Besides Obama is incompetent. Just yesterday, he skipped a meeting of the national security council to discuss how to respond to the attacks on our embassies to go to a fund raiser in Las Veges. A real President would have cancelled the fund raiser and stayed in Washington to do his job. He is actively supporting the removal of Assad, which will open the way for turning Syria into an Islamic state. This will have a direct effect on the Orthodox Church, and could result in the persecution of the Patriarchate of Antioch. Even if Obama were a conservative, which he is not, he would still be a bad President. We have not had a federal budget since he took office. His job is to get the leaders of congress together and get a budget passed.

        Fr. John W. Morris

        • Please, Archpriest John W. Morris, give us the citation. I’d never realized that President Theodore Roosevelt himself called the White House a bully pulpit. But I’ve often read that he USED the White House as a bully pulpit. When and where did President Theodore Roosevelt call the White House a bully pulpit?
          Just checking the facts, if that’s all right!
          And as for President Obama’s or any other president’s “job”, I think Archpriest John W. Morris may not understand the separation of powers or maybe they didn’t teach civics where he went to school.. The Executive Branch has NO supervisory powers over the Congress, and it is NOT the Chief Executive’s responsibility “to get the leaders of congress together and get a budget passed.” What an idea! I think Archpriest John Morris must think that all Presidents must use President Lyndon Johnson as their model, because he certainly did control the legislative branch! I’m surprised to find a non-Democratic Party member advocating this sort of thing!

          • Archpriest John W. Morris says

            Your Grace:

            You owe me an apology for implying that I am not informed about the American constitution and the history of relations between the executive and legislative branches of our government. Although my specialization was German history, I studied at Goethe University in Frankfurt, Germany as a Fulbright Scholar. I also studied American history. I have an MA in history with an area in American history to 1877. I have a Ph.D. in history with an area in colonial and early national period of American history. I have taught both halves of American history on the university level. Presidents and their cabinet members have always introduced legislation and tried to get it through Congress. It was disagreement over legislation between Jefferson and Hamilton which led to the formation of our first political parties. Ever since Wilson, the President has taken an even more active role in persuading Congress to pass legislation he favors. Wilson actually set up an office in the Capital to influence legislation. Reagan worked with Tip O’Neil to get legislation through Congress. Clinton worked with Gingrich. No modern President has done less to work with Congress than Obama.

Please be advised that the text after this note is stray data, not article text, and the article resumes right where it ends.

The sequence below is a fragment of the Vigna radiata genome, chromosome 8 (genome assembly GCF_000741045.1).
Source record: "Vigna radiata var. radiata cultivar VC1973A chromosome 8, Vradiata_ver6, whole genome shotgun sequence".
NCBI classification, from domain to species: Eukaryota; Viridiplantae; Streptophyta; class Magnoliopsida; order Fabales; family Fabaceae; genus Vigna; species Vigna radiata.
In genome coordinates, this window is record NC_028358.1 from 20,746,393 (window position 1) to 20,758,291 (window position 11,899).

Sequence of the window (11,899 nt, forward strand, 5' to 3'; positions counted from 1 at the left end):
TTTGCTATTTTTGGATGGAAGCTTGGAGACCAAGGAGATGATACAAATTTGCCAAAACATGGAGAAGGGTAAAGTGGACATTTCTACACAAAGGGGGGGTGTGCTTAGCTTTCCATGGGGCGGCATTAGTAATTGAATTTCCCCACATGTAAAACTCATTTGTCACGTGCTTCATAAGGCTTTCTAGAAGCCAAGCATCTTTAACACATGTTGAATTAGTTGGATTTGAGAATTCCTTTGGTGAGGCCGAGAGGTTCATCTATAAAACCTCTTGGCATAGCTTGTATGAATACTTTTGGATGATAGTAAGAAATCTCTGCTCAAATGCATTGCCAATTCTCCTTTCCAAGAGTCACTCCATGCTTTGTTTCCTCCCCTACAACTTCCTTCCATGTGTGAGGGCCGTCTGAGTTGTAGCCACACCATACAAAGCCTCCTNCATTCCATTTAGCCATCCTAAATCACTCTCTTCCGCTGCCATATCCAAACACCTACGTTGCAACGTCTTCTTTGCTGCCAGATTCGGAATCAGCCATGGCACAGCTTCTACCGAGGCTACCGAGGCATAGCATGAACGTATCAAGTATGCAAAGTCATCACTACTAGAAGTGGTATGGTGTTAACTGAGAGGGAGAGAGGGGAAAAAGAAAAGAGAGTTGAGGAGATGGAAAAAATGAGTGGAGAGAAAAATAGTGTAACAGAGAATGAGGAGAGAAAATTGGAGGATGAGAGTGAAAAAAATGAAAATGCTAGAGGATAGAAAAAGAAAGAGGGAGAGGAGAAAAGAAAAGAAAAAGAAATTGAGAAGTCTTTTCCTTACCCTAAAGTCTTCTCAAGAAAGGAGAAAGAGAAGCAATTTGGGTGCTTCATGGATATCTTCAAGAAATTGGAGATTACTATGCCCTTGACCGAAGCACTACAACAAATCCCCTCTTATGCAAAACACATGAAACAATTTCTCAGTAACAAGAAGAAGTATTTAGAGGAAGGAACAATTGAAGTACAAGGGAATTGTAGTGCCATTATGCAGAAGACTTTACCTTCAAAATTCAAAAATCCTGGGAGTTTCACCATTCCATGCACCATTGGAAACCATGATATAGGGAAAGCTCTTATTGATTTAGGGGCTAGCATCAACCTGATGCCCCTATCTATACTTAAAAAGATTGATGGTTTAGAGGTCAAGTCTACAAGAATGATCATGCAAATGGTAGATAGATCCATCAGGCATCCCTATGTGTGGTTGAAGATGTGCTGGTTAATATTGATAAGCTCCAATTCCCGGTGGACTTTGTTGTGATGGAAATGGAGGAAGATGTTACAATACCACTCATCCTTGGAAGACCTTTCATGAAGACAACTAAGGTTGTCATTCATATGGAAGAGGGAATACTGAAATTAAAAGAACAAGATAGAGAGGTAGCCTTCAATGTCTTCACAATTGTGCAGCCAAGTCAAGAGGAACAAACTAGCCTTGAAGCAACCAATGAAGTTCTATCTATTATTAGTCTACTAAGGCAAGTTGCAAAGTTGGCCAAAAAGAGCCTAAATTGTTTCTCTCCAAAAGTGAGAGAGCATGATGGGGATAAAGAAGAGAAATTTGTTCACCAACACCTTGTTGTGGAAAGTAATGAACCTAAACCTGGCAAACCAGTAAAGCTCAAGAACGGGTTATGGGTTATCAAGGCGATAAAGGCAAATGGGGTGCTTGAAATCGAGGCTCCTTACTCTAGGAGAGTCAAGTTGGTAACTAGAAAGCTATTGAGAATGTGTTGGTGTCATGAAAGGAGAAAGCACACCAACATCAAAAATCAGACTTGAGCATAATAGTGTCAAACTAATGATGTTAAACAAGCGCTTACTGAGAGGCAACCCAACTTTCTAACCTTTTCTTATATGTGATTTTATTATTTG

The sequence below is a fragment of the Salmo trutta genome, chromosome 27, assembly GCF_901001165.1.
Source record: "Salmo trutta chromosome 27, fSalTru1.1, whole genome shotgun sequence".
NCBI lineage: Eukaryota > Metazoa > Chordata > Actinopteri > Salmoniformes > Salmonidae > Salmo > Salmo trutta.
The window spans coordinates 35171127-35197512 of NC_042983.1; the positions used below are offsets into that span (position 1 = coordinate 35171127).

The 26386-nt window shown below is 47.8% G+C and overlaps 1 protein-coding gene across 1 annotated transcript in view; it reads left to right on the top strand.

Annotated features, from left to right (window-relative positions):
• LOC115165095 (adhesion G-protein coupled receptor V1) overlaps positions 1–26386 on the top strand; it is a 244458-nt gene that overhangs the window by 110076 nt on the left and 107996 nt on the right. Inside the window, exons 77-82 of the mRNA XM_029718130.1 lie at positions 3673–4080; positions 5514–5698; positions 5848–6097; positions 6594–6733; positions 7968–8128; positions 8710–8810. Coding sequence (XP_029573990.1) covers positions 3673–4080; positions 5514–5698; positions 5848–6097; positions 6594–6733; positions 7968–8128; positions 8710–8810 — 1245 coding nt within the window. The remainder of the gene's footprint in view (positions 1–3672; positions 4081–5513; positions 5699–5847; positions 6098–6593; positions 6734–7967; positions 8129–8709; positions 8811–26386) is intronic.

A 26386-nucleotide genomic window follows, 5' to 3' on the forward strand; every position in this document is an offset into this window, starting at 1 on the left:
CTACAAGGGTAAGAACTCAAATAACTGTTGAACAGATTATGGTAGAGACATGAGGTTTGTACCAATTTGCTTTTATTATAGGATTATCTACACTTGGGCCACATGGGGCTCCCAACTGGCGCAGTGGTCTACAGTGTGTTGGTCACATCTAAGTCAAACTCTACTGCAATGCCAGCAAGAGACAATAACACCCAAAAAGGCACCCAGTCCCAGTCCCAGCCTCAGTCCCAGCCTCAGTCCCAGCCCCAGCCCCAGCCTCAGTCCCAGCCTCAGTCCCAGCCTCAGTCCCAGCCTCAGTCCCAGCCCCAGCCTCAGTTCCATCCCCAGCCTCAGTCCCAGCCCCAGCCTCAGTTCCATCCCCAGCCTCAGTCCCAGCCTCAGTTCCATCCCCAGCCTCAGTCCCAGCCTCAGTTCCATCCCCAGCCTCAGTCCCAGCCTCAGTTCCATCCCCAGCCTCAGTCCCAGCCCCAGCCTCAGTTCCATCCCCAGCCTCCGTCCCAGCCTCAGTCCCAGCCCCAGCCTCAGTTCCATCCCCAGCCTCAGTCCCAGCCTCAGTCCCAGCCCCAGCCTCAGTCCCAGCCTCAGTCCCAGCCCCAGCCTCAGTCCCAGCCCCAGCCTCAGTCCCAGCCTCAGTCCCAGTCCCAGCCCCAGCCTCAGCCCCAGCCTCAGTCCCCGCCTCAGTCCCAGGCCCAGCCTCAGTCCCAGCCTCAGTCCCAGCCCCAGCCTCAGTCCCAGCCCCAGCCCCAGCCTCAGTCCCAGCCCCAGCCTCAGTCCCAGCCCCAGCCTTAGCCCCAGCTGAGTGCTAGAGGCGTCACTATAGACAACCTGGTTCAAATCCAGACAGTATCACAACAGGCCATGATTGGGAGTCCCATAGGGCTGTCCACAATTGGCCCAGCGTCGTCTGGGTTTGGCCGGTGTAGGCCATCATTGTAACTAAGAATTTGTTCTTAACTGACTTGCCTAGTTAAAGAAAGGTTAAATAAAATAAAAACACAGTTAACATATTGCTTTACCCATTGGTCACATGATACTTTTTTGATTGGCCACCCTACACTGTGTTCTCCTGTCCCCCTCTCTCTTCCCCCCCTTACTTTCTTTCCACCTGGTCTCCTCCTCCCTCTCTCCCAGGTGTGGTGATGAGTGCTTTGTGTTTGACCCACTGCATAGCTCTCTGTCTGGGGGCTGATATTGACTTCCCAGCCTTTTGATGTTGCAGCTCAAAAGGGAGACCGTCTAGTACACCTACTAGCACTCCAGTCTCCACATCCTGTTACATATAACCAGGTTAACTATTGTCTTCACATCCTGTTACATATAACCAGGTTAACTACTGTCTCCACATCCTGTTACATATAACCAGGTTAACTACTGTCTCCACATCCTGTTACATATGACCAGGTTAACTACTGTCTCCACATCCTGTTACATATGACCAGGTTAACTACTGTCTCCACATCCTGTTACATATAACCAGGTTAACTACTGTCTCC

As far as the quote from Roosevelt, look at any basic American history survey text.

            Fr. John W. Morris

            • Archpriest John W. Morris says

              Paul Samsonoff sent me the e mail below.


              It was first used by TR, explaining his view of the presidency, in this quotation: “I suppose my critics will call that preaching, but I have got such a bully pulpit!” The word bully itself was an adjective of the time meaning first-rate, close to the use of the word awesome. The term bully pulpit is used today to describe the president’s power to influence the public.